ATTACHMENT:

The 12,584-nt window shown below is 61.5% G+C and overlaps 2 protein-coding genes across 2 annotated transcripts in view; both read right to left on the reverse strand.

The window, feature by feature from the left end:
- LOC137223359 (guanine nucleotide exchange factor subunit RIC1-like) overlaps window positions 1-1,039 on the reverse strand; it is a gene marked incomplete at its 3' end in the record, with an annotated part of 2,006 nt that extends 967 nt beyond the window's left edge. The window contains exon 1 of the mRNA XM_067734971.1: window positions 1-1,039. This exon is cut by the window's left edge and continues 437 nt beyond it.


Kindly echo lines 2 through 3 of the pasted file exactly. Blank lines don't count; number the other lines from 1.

The window, feature by feature from the left end:
- LOC137223359 (guanine nucleotide exchange factor subunit RIC1-like) overlaps window positions 1-1,039 on the reverse strand; it is a gene marked incomplete at its 3' end in the record, with an annotated part of 2,006 nt that extends 967 nt beyond the window's left edge. The window contains exon 1 of the mRNA XM_067734971.1: window positions 1-1,039. This exon is cut by the window's left edge and continues 437 nt beyond it.